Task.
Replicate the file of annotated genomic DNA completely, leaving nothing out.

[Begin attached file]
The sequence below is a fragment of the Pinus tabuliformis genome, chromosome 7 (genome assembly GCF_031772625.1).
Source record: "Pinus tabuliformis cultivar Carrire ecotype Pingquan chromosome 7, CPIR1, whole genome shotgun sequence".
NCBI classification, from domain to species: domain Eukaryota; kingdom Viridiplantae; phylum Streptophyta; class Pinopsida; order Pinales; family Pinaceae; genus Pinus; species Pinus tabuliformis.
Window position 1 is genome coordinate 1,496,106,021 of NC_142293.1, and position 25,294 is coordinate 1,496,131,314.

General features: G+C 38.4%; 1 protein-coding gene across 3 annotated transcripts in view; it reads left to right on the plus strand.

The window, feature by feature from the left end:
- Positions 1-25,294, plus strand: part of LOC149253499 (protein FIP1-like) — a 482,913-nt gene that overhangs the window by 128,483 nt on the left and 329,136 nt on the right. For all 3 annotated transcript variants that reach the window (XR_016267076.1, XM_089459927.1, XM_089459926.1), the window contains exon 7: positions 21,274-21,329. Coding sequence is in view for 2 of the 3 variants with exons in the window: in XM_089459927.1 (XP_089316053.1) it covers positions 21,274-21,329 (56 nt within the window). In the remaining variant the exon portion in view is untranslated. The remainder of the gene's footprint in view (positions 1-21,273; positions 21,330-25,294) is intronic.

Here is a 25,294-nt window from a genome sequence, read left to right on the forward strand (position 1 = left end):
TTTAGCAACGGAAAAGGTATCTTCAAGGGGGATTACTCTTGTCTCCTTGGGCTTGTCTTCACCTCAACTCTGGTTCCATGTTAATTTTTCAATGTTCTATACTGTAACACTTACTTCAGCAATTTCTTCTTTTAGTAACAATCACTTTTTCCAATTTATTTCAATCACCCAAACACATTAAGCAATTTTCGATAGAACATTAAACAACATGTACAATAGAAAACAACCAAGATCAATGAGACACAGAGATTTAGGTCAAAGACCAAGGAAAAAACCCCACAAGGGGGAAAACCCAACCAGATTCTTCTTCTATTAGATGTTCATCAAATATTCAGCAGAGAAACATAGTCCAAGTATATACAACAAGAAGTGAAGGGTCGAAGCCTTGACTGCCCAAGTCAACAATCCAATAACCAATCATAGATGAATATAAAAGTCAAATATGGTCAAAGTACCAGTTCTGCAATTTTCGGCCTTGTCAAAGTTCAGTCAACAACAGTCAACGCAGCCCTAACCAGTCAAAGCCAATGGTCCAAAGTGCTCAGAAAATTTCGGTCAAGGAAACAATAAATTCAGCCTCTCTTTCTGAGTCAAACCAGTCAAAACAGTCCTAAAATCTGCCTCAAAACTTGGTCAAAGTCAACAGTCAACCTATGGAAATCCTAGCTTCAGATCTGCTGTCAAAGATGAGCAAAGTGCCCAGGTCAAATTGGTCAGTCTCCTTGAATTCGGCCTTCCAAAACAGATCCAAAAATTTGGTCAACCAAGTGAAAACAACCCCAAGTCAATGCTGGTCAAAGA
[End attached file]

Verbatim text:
The sequence below is a fragment of the Pinus tabuliformis genome, chromosome 7 (genome assembly GCF_031772625.1).
Source record: "Pinus tabuliformis cultivar Carrire ecotype Pingquan chromosome 7, CPIR1, whole genome shotgun sequence".
NCBI classification, from domain to species: domain Eukaryota; kingdom Viridiplantae; phylum Streptophyta; class Pinopsida; order Pinales; family Pinaceae; genus Pinus; species Pinus tabuliformis.
Window position 1 is genome coordinate 1,496,106,021 of NC_142293.1, and position 25,294 is coordinate 1,496,131,314.

General features: G+C 38.4%; 1 protein-coding gene across 3 annotated transcripts in view; it reads left to right on the plus strand.

The window, feature by feature from the left end:
- Positions 1-25,294, plus strand: part of LOC149253499 (protein FIP1-like) — a 482,913-nt gene that overhangs the window by 128,483 nt on the left and 329,136 nt on the right. For all 3 annotated transcript variants that reach the window (XR_016267076.1, XM_089459927.1, XM_089459926.1), the window contains exon 7: positions 21,274-21,329. Coding sequence is in view for 2 of the 3 variants with exons in the window: in XM_089459927.1 (XP_089316053.1) it covers positions 21,274-21,329 (56 nt within the window). In the remaining variant the exon portion in view is untranslated. The remainder of the gene's footprint in view (positions 1-21,273; positions 21,330-25,294) is intronic.

Here is a 25,294-nt window from a genome sequence, read left to right on the forward strand (position 1 = left end):
TTTAGCAACGGAAAAGGTATCTTCAAGGGGGATTACTCTTGTCTCCTTGGGCTTGTCTTCACCTCAACTCTGGTTCCATGTTAATTTTTCAATGTTCTATACTGTAACACTTACTTCAGCAATTTCTTCTTTTAGTAACAATCACTTTTTCCAATTTATTTCAATCACCCAAACACATTAAGCAATTTTCGATAGAACATTAAACAACATGTACAATAGAAAACAACCAAGATCAATGAGACACAGAGATTTAGGTCAAAGACCAAGGAAAAAACCCCACAAGGGGGAAAACCCAACCAGATTCTTCTTCTATTAGATGTTCATCAAATATTCAGCAGAGAAACATAGTCCAAGTATATACAACAAGAAGTGAAGGGTCGAAGCCTTGACTGCCCAAGTCAACAATCCAATAACCAATCATAGATGAATATAAAAGTCAAATATGGTCAAAGTACCAGTTCTGCAATTTTCGGCCTTGTCAAAGTTCAGTCAACAACAGTCAACGCAGCCCTAACCAGTCAAAGCCAATGGTCCAAAGTGCTCAGAAAATTTCGGTCAAGGAAACAATAAATTCAGCCTCTCTTTCTGAGTCAAACCAGTCAAAACAGTCCTAAAATCTGCCTCAAAACTTGGTCAAAGTCAACAGTCAACCTATGGAAATCCTAGCTTCAGATCTGCTGTCAAAGATGAGCAAAGTGCCCAGGTCAAATTGGTCAGTCTCCTTGAATTCGGCCTTCCAAAACAGATCCAAAAATTTGGTCAACCAAGTGAAAACAACCCCAAGTCAATGCTGGTCAAAGA